There is much to fret on in our world, to be sure, but when assessing today’s widespread pessimism, cynicism and hopelessness, future scholars may very well find that a driving factor was our modern information ecosystem, a societal echo chamber that instructs us to be afraid and to mistrust and to even hate ourselves—all the while screaming at us through clenched teeth: Everything is dying!
And yet, despite it all, there are stories and pockets and bushels and rivers of beauty and awe and truth and miracles all around us. There might even be hope. It’s just rare that it’s reflected back at us.
Last fall, I wrote an article for Grammy.com about a music scene that is rumbling and stampeding and spilling over its banks with wonder. The piece highlighted Colter Wall, Charley Crockett, Sierra Ferrell, Vincent Neil Emerson, Bella White and others, and asserted that a sparkling, important revival was taking place.
The truth in this music is evident and accessible, but like all exquisite art, there is also something elusive about it. For starters, no one can even agree on what to call the music. The industry lumps it into the Americana category. People in and around the scene often refer to it as “underground country” or “independent country.” I recently heard it called “prestige country.” When I asked Vincent Neil Emerson about it, he laughed and said it’s just a “good songs revival.” As someone responsible for writing many of them during this boom, it might make sense to go with Vincent on this matter.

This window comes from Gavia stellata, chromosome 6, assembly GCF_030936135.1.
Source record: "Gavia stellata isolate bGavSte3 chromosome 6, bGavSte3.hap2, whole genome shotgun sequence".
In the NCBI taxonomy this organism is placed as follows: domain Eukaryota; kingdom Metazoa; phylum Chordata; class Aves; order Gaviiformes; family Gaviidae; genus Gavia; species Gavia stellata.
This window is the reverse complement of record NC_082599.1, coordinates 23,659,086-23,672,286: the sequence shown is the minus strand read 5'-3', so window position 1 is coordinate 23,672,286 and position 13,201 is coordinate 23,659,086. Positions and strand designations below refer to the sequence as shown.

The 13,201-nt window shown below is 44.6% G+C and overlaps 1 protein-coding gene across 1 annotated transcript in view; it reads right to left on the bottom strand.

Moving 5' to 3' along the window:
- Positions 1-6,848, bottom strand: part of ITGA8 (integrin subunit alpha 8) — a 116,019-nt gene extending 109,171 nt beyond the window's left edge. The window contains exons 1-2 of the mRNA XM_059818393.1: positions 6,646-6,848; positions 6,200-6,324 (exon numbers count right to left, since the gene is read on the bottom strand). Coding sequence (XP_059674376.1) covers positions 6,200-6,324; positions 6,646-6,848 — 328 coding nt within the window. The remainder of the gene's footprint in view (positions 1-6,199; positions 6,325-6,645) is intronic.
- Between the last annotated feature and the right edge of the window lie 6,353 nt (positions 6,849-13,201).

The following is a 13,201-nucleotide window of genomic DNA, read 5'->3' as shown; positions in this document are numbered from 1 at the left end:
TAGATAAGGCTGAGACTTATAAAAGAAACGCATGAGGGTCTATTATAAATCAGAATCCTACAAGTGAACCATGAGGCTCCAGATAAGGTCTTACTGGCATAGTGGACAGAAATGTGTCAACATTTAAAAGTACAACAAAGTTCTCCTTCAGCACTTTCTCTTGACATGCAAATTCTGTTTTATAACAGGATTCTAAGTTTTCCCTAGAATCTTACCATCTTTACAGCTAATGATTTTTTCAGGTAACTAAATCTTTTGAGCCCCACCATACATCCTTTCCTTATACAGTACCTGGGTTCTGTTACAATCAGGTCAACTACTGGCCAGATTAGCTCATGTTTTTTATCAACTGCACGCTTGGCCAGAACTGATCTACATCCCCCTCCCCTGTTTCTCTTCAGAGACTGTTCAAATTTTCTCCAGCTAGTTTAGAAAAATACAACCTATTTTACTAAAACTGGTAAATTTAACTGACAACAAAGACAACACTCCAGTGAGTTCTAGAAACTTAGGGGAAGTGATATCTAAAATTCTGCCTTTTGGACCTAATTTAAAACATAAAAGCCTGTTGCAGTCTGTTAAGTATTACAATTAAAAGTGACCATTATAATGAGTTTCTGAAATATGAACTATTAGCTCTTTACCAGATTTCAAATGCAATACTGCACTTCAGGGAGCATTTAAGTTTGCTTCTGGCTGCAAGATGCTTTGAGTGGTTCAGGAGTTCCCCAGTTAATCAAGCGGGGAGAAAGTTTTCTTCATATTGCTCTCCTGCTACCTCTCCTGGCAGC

Whatever its name, there’s no arguing that the music is finding an audience—and growing cultural recognition. I detailed that evidence in the September article, and it’s continued apace since then. Charley Crockett recently performed on Jimmy Kimmel Live, Melissa Carper was profiled in Rolling Stone. Colter and the boys just played in front of 5,000 fans in Dallas. Molly Tuttle won the Grammy for Best Bluegrass Album.
Some people have compared this music scene to the Outlaw Country movement of the 1970s, when Willie Nelson, Waylon Jennings, Merle Haggard, and others defied the Nashville corporate tastemakers and established something authentic. In many ways, the comparison to today’s cohort fits.
But the story is more nuanced than that. The depth of talent, insight, alienation, individuality, heart, craftsmanship and rebelliousness of these artists calls to mind not only other country music peaks, but what took place in San Francisco during the late ’60s, or Seattle in the early ’90s. And if you focus squarely on the lyricism—and reflect on what it conveys about the time we’re living in—the aperture widens, and these artists may be the equivalent of Kerouac and the Beat writers of the 1950s, or Hemmingway and the Lost Generation in Paris a century ago.
Saddle Mountain Post is launching to chronicle this movement, to examine and honor the music, to explore its thematic threads, and to spotlight people and ideas from the vibrant community that has developed to support and absorb the music.
In part, the site will strive to resemble a small-town newspaper, where the goings-on at the Book Fair, Rotary Club, and ballfield are more important than the police blotter, or who can shout louder than who. At the same time, hopefully, it will read like a first draft of critical history, and include interesting voices from inside and outside the community.
All the while, and in all ways, the highest ambition will be to mimic the toil of the music—to tell good stories, to find something true, to zoom in on the liberty of the present and celebrate what’s living.